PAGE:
The Pocket Epicurean by John Sellars

  • Upcoming publication: a companion edition to The Pocket Stoic, published last year.


    The Pocket Epicurean by John Sellars

    Will Publish December 2021

    Cloth-Bound $12.50

    University of Chicago Press


    Author:


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    John Sellars is a Reader in Philosophy at Royal Holloway, University of London, a Visiting Research Fellow at King’s College London (where he is an Associate Editor for the Ancient Commentators on Aristotle project), and a member of Wolfson College, Oxford (where he was once a Junior Research Fellow).

    Description:


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    A short, smart guide to living the good life through the teachings of Epicurus.


    As long as there has been human life, we’ve searched for what it means to be happy. More than two thousand years ago, the Greek philosopher Epicurus came to his own conclusion: all we really want in life is pleasure. Though today we tend to associate the word “Epicurean” with indulgence in the form of food and wine, the philosophy of Epicurus was about a life well lived even in the hardest of times. As John Sellars shows in this concise, approachable guide, the ideal life envisioned by Epicurus and his followers was a life much more concerned with mental pleasures and the avoidance of pain. Their goal, in short, was a life of tranquility or contentment.


    In The Pocket Epicurean Sellars walks us through the history of Epicureanism, starting with the private garden on the edge of ancient Athens where Epicurus and his students lived in the fourth century BC, and where women were as welcome as men. Sellars then moves on to ancient Rome, where Epicurean influence flourished thanks to the poet Lucretius and his cohort. Throughout the book, Sellars draws on the ideas of Epicurus to offer a constructive way of thinking about the pleasures of friendship and our place in the world.

    Table of Contents



    This will be a good opportunity for a timely and topical discussion of a short, manageable and inexpensive book at the time of its publication. His prior work is heavily Stoical. Shall we expect to be Tranquil-ized? Let's find out!


    Mark your calendars!

  • I did a quick search of Sellars at Academia.edu and didn't see anything specifically on Epicureanism. Lots of articles, papers, book chapters on the minutiae of Stoicism, Aristotle, Hadot, Marcus Aurelius, and Hellenistic philosophy in general with a smattering of Epicurus and Lucretius.

    https://scholar.google.com/scholar?hl=en&as_sdt=0%2C36&q=john+sellars&btnG=

    There is a general Google Scholar search.

    So his major Research interest lies in Stoicism with a general interest in Hellenistic philosophy. I guess we'll see.

    Thanks for the heads-up, JJElbert !!!

  • "All we really want in life is pleasure."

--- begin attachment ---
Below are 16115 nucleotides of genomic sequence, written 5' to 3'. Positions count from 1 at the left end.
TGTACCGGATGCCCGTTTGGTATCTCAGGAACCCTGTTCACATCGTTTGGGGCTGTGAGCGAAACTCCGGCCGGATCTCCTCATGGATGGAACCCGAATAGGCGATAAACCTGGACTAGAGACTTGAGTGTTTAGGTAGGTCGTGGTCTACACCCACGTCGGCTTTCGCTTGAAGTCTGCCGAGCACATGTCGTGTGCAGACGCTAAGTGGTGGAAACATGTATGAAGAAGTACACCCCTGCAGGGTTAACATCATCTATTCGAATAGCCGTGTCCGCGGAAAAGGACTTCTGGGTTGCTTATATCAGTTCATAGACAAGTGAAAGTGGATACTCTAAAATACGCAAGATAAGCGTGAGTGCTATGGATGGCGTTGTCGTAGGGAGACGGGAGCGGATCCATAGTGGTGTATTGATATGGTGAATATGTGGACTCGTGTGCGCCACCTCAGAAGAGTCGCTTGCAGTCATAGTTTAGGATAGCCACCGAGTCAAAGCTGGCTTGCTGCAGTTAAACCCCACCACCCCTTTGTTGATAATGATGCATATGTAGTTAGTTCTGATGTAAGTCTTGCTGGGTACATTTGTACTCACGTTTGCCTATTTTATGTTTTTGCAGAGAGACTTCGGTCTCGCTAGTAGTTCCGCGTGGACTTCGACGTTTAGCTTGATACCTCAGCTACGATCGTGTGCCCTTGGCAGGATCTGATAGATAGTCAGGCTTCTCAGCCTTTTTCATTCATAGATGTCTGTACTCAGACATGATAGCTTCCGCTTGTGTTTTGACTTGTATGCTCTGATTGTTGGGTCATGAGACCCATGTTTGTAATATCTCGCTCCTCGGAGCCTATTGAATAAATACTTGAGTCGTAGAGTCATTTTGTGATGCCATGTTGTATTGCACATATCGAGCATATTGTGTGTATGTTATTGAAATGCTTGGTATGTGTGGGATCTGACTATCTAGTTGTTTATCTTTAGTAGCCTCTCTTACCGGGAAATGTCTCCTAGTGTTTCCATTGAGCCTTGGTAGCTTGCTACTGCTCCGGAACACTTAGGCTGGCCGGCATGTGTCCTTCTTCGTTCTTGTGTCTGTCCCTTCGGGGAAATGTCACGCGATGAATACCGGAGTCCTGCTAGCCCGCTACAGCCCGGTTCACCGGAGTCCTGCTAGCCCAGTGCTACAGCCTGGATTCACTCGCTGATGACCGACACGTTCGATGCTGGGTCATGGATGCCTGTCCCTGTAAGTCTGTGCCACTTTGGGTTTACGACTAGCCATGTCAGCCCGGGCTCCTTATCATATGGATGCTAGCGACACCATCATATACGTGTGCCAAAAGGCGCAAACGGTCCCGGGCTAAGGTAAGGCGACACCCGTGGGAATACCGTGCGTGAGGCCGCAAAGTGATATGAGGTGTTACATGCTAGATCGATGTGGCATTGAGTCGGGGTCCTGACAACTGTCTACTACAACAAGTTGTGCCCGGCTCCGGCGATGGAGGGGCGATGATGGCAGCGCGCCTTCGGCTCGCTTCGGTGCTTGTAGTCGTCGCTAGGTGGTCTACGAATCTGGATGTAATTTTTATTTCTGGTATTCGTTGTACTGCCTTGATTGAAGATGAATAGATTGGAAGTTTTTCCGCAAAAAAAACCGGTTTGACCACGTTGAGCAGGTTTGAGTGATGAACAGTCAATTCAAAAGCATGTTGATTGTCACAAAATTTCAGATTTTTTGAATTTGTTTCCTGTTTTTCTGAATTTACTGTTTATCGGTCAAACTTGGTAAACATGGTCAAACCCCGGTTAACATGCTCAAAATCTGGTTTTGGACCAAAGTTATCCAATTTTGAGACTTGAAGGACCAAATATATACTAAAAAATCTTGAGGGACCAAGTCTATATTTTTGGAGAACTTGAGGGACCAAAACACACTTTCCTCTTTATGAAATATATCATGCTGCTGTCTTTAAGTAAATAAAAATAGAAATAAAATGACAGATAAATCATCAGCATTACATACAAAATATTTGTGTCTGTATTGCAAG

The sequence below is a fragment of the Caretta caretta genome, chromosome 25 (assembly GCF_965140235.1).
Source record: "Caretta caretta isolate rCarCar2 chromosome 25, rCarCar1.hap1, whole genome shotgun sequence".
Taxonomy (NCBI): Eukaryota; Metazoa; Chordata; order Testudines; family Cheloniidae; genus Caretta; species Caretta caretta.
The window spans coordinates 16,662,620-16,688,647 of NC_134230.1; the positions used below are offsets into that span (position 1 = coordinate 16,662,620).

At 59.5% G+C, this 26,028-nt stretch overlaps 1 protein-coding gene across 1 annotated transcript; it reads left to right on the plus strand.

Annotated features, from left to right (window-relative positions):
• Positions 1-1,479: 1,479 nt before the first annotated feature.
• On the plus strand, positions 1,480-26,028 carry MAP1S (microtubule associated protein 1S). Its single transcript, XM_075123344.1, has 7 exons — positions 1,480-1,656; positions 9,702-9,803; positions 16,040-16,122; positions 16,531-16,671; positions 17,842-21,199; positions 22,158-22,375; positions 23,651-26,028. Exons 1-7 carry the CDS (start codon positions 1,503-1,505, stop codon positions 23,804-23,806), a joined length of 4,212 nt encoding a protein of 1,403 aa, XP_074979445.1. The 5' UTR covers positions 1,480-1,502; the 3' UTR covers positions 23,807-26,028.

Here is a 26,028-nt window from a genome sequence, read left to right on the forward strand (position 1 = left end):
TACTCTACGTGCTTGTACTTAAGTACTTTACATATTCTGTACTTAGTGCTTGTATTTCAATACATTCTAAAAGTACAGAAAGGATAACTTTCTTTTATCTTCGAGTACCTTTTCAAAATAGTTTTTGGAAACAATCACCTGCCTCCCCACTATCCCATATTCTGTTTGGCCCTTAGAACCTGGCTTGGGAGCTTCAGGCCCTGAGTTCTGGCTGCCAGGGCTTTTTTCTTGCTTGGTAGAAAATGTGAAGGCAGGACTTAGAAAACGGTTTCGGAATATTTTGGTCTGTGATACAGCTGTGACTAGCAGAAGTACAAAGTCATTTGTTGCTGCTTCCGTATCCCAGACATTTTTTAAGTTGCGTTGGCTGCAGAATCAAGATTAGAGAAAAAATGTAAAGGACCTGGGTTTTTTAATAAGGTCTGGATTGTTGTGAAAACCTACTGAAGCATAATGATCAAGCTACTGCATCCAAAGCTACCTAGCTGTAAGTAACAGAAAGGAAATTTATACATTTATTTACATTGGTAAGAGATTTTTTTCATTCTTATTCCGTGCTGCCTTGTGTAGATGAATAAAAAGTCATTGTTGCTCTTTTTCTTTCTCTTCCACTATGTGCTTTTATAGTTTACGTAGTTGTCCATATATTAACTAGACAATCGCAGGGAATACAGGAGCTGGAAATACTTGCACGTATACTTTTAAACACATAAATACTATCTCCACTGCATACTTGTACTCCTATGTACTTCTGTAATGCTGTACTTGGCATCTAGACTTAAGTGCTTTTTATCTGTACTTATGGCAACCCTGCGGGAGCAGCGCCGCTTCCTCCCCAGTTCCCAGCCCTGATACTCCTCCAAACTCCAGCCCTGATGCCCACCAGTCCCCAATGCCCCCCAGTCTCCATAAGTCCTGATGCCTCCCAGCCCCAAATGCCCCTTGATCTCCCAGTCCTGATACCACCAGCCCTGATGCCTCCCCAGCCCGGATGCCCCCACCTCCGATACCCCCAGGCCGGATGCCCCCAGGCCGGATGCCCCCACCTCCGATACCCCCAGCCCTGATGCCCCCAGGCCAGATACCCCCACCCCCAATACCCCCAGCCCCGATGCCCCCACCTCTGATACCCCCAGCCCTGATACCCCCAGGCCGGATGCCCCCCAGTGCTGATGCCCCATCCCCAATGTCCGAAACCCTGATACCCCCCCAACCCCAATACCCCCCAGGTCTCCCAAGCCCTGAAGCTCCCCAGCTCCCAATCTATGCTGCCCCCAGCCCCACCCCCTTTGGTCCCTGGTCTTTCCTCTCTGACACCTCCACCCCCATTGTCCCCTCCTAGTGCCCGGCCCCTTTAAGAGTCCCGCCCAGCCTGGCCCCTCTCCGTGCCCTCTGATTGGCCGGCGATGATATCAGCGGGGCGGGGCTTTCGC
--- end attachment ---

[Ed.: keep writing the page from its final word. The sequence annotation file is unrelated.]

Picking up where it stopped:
I don't think sentence rings Epicurean, and that's a tip-off. I think we (and Epicurus too) are all familiar with people who have convinced themselves that pain and hardship are to be pursued in themselves. From Torquatus in "On Ends" - " But I must explain to you how all this mistaken idea of reprobating pleasure and extolling pain arose."


    "a life well lived even in the hardest of times"


    I think that's actually a very good formulation - better than he probably realizes given the rest of his views of Epicurus. For me, I am convinced that Epicurus' fundamental starting point was exactly that - to compare the alternatives (theism, idealism) and determine which one is well lived in the sens of *true* (meaning consistent with reality and nature). That's how you end up realizing that Nature gives us only pleasure and pain as stop and go signals, and that's why you end up with pleasure as the goal - not because you're soft and indulgent and just want to hide in your hole and escape pain, but because your rigorously and vigorously clear-eyed about the reality of life.


    * * *


    You combine the text which Joshua quoted with the Stoic background both Don and Joshua cite and what do you come up with?


    The nine-hundred ninety-ninth example that - if you are a writer grounded in England - you are seemingly of necessity going to be so "stoic" (small "s") that you would make Marcus Aurelius himself shake his head in embarrassment.


    I don't really get that same vibe from David Sedley, so I have to question whether Sedley is really an Englishman. :) The situation is bad enough that it would make Epicurus himself doubt the existence of the swerve! :)

  • That's how you end up realizing that Nature gives us only pleasure and pain as stop and go signals, and that's why you end up with pleasure as the goal - not because you're soft and indulgent and just want to hide in your hole and escape pain, but because your rigorously and vigorously clear-eyed about the reality of life

    Very well said, thank you. Carpe Diem!


    Mελετᾶν οὖν χρὴ τὰ ποιοῦντα τὴν εὐδαιμονίαν.

    It is necessary to study what produces wellbeing.